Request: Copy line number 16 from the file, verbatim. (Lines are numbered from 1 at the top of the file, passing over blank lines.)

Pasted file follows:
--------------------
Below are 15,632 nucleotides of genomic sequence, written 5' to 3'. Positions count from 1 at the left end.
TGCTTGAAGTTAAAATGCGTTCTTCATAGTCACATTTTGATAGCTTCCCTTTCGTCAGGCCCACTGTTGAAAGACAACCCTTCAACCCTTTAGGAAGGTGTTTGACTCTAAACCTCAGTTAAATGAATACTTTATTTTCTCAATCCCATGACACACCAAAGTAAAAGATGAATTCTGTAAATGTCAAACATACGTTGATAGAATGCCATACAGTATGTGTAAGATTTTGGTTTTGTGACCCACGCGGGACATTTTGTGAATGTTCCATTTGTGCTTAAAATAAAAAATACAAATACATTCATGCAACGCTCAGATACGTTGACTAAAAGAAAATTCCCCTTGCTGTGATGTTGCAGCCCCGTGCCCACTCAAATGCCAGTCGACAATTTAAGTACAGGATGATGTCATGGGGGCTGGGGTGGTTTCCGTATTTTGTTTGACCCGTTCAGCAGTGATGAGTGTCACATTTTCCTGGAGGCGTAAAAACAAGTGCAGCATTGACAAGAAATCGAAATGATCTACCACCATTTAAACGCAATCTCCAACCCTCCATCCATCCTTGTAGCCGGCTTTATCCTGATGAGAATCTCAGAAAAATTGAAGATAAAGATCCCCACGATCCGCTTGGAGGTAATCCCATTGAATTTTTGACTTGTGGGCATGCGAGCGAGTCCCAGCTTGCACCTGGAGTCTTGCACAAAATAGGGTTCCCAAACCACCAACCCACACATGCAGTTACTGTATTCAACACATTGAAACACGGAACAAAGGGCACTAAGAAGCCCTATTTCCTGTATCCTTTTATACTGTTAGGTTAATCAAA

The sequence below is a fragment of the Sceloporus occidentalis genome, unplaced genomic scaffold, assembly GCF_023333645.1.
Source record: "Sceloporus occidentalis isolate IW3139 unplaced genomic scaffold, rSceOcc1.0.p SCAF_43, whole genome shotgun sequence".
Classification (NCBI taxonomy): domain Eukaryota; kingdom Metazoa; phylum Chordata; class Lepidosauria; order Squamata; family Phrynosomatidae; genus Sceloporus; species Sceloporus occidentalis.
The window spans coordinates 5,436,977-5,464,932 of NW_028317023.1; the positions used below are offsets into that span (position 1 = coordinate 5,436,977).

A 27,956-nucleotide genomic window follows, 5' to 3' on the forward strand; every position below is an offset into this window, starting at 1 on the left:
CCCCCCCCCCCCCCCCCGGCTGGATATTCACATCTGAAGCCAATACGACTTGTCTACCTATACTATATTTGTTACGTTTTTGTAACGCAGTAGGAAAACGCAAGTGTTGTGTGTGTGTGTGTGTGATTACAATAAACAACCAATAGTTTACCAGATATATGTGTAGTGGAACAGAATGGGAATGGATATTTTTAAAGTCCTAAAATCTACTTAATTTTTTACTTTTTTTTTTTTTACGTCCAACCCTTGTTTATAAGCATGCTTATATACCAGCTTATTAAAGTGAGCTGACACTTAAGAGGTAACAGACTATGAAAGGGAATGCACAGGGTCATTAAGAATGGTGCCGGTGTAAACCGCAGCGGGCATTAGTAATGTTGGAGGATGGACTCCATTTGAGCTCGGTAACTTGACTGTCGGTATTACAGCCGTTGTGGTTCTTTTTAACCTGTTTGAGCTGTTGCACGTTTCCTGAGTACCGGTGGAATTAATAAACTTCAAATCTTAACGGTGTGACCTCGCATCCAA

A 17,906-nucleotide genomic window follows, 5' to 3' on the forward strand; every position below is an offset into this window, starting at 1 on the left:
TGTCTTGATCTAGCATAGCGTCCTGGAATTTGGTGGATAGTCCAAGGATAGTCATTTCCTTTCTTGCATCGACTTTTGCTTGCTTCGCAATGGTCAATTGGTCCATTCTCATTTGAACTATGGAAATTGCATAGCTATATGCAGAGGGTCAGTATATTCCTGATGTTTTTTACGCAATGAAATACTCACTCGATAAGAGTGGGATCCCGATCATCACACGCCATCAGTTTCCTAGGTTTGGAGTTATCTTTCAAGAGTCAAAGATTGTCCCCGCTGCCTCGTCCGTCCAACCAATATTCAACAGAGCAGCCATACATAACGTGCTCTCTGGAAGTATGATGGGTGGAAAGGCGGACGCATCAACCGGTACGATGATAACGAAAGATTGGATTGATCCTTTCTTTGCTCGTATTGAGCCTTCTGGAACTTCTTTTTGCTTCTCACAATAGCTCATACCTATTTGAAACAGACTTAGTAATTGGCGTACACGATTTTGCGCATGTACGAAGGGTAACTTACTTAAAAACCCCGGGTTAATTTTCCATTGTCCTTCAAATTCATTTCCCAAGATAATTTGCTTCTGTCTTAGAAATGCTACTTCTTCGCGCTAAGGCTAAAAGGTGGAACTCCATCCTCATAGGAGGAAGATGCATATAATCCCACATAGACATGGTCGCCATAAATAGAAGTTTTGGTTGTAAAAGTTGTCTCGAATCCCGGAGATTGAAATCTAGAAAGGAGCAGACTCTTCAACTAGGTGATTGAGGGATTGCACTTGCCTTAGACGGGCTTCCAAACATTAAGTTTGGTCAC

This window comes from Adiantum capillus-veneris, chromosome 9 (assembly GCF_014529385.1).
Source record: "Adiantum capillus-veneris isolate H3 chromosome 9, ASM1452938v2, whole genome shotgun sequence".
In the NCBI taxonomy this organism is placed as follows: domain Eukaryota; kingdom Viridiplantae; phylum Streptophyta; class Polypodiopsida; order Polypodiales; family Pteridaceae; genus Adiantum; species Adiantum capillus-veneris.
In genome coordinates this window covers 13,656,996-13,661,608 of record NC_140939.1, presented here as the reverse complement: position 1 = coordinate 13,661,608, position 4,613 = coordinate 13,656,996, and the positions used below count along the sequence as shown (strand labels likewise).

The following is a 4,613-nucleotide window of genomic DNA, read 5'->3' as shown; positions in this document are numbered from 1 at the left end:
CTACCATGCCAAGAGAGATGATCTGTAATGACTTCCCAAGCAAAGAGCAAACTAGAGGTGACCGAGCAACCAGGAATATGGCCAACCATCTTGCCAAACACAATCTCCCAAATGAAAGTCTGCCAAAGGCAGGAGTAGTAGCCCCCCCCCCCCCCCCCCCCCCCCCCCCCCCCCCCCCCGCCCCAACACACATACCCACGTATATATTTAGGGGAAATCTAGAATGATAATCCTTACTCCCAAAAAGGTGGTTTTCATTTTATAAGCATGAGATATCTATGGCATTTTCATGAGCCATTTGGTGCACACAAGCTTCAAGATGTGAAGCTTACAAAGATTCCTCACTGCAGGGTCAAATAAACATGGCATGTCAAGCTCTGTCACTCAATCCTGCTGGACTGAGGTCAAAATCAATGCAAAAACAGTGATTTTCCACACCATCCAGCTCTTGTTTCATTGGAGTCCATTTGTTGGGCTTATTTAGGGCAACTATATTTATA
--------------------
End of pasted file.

CTACCATGCCAAGAGAGATGATCTGTAATGACTTCCCAAGCAAAGAGCAAACTAGAGGTGACCGAGCAACCAGGAATATGGCCAACCATCTTGCCAAACACAATCTCCCAAATGAAAGTCTGCCAAAGGCAGGAGTAGTAGCCCCCCCCCCCCCCCCCCCCCCCCCCCCCCCCCCCCCCGCCCCAACACACATACCCACGTATATATTTAGGGGAAATCTAGAATGATAATCCTTACTCCCAAAAAGGTGGTTTTCATTTTATAAGCATGAGATATCTATGGCATTTTCATGAGCCATTTGGTGCACACAAGCTTCAAGATGTGAAGCTTACAAAGATTCCTCACTGCAGGGTCAAATAAACATGGCATGTCAAGCTCTGTCACTCAATCCTGCTGGACTGAGGTCAAAATCAATGCAAAAACAGTGATTTTCCACACCATCCAGCTCTTGTTTCATTGGAGTCCATTTGTTGGGCTTATTTAGGGCAACTATATTTATA